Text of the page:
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Parenting Advice: Learning From Dogs

Even though my husband had wanted a dog for years, it was my cousin who finally convinced me. Her kids were older, and she explained that as they approached puberty, her kids turned to the dog as someone who’d listen without judgment. 

Wow. As the mom of two soon-to-be teenagers, her words really resonated. My aunt added that “Every dog is a therapy dog.”

So, we adopted a rescue pup, and we loved her so much we gave her a sister a couple years later.

I’ve learned a lot from my dogs’ relaxed and loving attitudes and their excellent listening skills. I even think they’ve helped me become a better parent to my teenagers.

What Pets Teach Us

My teenage sons talk most when we’re in the car together. They initiate the conversations—length, direction, and content are all on their own terms. I’ve found that “barking” questions doesn’t work very well when I want to draw out more information, and neither does spouting motherly wisdom or relating my own experiences from way back in the 1990s. What works better is just being present and attentive like my dogs.

I’m glad I figured this out when I did, because I had been on a downward trend that was sure to damage my relationship with my oldest son. Whenever he opened up about something, I found myself using that information against him.

He’d complain about schoolwork, and I’d turn around to nag him about a late assignment or reprimand him for refusing help or for not seeking extra credit.

He’d vent about his friends, and I’d later suggest he stop hanging around with so-and-so or encourage him to make plans with a different group of buddies.

He’d gripe about his job, and the next day before work, I’d give him a little reminder about being diligent and responsible.

He’d stress about his girlfriend, and I’d jump on the bandwagon, pointing out her faults.

I’m embarrassed seeing all this written down, but I assure you, at the time I didn’t even notice what I was doing.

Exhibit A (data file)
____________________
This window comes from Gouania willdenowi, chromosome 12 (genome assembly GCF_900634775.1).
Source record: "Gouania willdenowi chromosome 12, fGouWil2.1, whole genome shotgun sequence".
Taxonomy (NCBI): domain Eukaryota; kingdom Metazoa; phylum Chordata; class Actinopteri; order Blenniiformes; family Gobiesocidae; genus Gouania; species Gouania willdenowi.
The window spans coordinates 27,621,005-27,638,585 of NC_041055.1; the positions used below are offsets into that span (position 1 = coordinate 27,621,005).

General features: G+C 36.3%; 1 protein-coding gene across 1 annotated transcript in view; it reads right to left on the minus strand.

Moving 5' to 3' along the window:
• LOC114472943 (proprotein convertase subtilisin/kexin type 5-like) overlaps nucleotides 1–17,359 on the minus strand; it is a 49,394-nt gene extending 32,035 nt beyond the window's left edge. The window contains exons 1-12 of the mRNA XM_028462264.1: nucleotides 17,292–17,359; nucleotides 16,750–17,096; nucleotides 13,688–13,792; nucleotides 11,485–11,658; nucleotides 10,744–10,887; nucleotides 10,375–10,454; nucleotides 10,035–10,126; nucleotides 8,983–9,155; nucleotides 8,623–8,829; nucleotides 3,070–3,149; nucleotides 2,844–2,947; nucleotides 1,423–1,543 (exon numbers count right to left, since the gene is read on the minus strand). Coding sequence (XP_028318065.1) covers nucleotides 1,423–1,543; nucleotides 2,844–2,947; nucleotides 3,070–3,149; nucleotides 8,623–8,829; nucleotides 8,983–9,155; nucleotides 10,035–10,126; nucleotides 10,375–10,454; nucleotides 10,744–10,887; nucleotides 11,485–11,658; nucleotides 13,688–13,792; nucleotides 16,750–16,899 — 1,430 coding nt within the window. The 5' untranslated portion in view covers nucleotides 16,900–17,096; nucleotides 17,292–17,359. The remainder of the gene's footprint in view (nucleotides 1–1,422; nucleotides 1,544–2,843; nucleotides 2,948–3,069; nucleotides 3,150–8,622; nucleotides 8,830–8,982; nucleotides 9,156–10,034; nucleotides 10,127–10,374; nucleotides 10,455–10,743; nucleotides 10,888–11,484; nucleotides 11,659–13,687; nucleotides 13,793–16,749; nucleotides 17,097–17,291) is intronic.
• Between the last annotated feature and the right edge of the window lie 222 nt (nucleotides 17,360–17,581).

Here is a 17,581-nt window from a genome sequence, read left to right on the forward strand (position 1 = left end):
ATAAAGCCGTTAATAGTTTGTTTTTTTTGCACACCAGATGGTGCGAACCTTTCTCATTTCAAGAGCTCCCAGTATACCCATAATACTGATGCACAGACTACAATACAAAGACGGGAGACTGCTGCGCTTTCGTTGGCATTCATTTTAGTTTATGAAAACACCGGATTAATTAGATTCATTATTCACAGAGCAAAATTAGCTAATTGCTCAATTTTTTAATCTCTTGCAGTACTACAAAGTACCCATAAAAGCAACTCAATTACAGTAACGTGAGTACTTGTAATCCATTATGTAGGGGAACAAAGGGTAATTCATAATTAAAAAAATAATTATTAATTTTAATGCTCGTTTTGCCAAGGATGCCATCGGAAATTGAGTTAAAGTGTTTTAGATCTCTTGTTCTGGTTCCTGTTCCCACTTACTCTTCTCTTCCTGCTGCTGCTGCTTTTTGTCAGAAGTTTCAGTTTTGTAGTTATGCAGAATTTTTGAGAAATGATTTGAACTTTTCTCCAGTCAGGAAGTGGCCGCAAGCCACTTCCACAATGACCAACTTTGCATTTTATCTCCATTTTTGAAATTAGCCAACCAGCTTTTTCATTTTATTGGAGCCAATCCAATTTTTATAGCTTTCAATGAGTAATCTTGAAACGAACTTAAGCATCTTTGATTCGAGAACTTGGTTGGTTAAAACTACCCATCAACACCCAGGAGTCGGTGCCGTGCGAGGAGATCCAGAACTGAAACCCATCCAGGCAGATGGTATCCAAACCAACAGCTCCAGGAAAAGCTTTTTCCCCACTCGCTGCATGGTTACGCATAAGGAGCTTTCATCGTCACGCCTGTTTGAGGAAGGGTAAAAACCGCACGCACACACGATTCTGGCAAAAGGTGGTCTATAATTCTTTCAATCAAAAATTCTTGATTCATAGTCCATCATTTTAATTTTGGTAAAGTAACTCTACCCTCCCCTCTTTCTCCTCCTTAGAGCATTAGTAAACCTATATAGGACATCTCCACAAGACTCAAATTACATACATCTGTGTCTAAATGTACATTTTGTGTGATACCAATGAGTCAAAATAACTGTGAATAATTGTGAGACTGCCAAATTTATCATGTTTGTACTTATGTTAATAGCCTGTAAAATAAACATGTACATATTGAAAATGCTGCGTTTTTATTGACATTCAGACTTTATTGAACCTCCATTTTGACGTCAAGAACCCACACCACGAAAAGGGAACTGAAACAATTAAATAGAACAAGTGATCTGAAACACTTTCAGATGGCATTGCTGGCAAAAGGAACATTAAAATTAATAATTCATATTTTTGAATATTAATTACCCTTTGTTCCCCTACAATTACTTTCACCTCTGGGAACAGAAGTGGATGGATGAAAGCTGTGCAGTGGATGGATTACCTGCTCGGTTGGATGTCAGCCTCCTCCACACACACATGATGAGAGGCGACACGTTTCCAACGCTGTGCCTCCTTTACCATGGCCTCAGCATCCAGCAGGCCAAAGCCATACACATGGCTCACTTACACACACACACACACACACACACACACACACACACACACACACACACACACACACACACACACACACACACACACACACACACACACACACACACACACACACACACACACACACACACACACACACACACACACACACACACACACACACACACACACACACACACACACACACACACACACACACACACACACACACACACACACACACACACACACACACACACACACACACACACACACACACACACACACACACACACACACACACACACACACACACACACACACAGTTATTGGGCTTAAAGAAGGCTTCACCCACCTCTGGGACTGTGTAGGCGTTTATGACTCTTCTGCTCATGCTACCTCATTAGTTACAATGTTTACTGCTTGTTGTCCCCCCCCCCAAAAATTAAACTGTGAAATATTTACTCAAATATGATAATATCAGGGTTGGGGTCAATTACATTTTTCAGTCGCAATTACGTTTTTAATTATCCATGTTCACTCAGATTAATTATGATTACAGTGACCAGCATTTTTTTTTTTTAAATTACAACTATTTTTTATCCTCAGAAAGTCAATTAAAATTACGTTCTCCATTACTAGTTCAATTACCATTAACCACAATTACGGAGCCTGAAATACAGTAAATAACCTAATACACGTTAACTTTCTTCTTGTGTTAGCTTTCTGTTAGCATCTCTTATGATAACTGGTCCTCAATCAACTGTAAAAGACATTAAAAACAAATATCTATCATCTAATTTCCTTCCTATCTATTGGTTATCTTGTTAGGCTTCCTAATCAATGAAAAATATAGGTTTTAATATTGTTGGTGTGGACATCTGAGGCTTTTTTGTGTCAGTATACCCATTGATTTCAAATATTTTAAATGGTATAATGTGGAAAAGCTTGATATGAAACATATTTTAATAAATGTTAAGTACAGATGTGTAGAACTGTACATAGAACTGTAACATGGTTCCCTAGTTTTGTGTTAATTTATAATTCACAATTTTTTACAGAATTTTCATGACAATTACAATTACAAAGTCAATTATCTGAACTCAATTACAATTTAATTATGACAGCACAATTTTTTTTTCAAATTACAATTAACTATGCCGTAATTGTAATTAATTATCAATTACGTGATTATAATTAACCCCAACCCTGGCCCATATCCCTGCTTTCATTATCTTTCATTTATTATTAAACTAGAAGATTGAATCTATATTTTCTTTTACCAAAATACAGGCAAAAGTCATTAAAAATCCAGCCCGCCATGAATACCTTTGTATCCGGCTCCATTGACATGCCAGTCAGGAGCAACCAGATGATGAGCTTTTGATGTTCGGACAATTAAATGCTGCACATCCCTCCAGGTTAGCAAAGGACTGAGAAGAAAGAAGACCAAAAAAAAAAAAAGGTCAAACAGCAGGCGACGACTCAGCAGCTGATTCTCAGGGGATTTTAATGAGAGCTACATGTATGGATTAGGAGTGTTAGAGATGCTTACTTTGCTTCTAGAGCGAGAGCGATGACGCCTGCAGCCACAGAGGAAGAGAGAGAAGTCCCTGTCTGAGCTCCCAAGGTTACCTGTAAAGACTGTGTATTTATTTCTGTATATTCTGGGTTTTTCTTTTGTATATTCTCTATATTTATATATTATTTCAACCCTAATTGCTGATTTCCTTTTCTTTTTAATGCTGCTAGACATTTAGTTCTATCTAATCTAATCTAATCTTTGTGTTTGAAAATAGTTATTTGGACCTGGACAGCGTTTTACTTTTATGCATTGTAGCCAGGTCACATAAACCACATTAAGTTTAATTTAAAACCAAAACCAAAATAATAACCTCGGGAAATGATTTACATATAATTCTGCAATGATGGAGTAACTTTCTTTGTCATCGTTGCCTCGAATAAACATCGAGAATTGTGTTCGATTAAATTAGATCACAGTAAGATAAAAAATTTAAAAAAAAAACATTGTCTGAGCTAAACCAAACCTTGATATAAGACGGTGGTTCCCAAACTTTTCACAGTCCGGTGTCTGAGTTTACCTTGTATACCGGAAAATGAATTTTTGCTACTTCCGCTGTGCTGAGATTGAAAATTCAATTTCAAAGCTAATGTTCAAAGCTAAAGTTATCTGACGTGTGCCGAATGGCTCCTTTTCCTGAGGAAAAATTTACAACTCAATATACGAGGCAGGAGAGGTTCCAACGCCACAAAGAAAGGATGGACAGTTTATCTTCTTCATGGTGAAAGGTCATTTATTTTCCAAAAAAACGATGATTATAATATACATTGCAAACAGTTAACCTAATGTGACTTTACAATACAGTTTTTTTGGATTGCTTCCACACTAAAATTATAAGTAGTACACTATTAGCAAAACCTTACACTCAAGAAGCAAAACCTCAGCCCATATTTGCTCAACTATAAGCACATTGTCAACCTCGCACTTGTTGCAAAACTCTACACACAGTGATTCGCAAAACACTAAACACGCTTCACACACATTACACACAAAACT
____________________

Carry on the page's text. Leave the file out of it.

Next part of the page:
My teenage son eventually put his foot down and threatened to stop telling me things, period, if I continued to use the information against him. That was a real wake-up call.

Listening to Teens Without Judgement

Now, when my sons voice their frustrations, I bite my tongue. And when I get that parental urge to drop some important reminder or launch into the dreaded lecture mode, I think about my two cuddly dogs, take a breath, and force myself to shut my mouth while I think about my motivation for speaking up. Is my point important? Do they already know what I’m about to say?

Instead of chastising them, I try to remember what it was like to be a teenager and how I definitely preferred advice from a friend or any adult other than my parent. 

Parenting at this stage is so hard. I want to help my teens, but they also need to experience life and make their own mistakes. Usually, I can rely on the fact that given time and some reflection, they naturally figure things out for themselves.

Occasionally, I might ask a couple of questions to get them thinking. I might even share a story of my own similar struggles, but I make it brief unless they’re truly interested and want to know more. Mostly, I keep quiet.

Of course, I’m still looking out for them, and I’ll impose certain standards and consequences if I need to. But most often, I just need to show them that I’m in their corner, that I won’t judge them or lecture, and that I’ll listen and love them no matter what. In other words, I need to take a cue from our sweet little dogs.

When not worrying about her teenagers, Jacqueline Miller is writing about them. Her recent work appears in Parenting Insider and on her website. Follow her on Facebook and Instagram.

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